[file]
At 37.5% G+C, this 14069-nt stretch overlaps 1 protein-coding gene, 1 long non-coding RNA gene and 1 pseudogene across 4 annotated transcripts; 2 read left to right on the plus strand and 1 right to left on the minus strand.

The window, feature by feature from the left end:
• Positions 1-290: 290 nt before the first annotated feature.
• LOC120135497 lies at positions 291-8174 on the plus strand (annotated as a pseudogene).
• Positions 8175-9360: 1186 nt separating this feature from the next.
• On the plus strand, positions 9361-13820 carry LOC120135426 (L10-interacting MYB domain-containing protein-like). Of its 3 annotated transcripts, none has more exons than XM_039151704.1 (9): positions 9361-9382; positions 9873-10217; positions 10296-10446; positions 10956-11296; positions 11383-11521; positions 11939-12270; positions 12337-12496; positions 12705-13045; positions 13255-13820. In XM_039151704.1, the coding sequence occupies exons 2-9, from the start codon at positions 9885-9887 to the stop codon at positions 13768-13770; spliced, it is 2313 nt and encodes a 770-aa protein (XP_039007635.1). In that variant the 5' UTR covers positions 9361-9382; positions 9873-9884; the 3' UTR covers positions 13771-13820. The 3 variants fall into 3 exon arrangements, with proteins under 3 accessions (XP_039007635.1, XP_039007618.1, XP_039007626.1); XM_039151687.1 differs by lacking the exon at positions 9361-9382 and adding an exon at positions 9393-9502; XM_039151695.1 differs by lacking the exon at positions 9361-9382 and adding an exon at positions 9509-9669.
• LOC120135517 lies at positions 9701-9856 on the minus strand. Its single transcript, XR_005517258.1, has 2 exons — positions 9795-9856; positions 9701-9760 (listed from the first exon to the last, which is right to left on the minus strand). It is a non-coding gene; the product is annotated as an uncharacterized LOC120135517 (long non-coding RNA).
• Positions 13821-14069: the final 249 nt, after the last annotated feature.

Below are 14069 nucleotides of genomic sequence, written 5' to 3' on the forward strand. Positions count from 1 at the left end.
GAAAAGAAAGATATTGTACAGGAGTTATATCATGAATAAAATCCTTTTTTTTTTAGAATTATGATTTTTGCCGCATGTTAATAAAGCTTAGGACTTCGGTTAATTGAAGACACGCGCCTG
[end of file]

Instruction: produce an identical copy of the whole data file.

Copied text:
At 37.5% G+C, this 14069-nt stretch overlaps 1 protein-coding gene, 1 long non-coding RNA gene and 1 pseudogene across 4 annotated transcripts; 2 read left to right on the plus strand and 1 right to left on the minus strand.

The window, feature by feature from the left end:
• Positions 1-290: 290 nt before the first annotated feature.
• LOC120135497 lies at positions 291-8174 on the plus strand (annotated as a pseudogene).
• Positions 8175-9360: 1186 nt separating this feature from the next.
• On the plus strand, positions 9361-13820 carry LOC120135426 (L10-interacting MYB domain-containing protein-like). Of its 3 annotated transcripts, none has more exons than XM_039151704.1 (9): positions 9361-9382; positions 9873-10217; positions 10296-10446; positions 10956-11296; positions 11383-11521; positions 11939-12270; positions 12337-12496; positions 12705-13045; positions 13255-13820. In XM_039151704.1, the coding sequence occupies exons 2-9, from the start codon at positions 9885-9887 to the stop codon at positions 13768-13770; spliced, it is 2313 nt and encodes a 770-aa protein (XP_039007635.1). In that variant the 5' UTR covers positions 9361-9382; positions 9873-9884; the 3' UTR covers positions 13771-13820. The 3 variants fall into 3 exon arrangements, with proteins under 3 accessions (XP_039007635.1, XP_039007618.1, XP_039007626.1); XM_039151687.1 differs by lacking the exon at positions 9361-9382 and adding an exon at positions 9393-9502; XM_039151695.1 differs by lacking the exon at positions 9361-9382 and adding an exon at positions 9509-9669.
• LOC120135517 lies at positions 9701-9856 on the minus strand. Its single transcript, XR_005517258.1, has 2 exons — positions 9795-9856; positions 9701-9760 (listed from the first exon to the last, which is right to left on the minus strand). It is a non-coding gene; the product is annotated as an uncharacterized LOC120135517 (long non-coding RNA).
• Positions 13821-14069: the final 249 nt, after the last annotated feature.

Below are 14069 nucleotides of genomic sequence, written 5' to 3' on the forward strand. Positions count from 1 at the left end.
GAAAAGAAAGATATTGTACAGGAGTTATATCATGAATAAAATCCTTTTTTTTTTAGAATTATGATTTTTGCCGCATGTTAATAAAGCTTAGGACTTCGGTTAATTGAAGACACGCGCCTG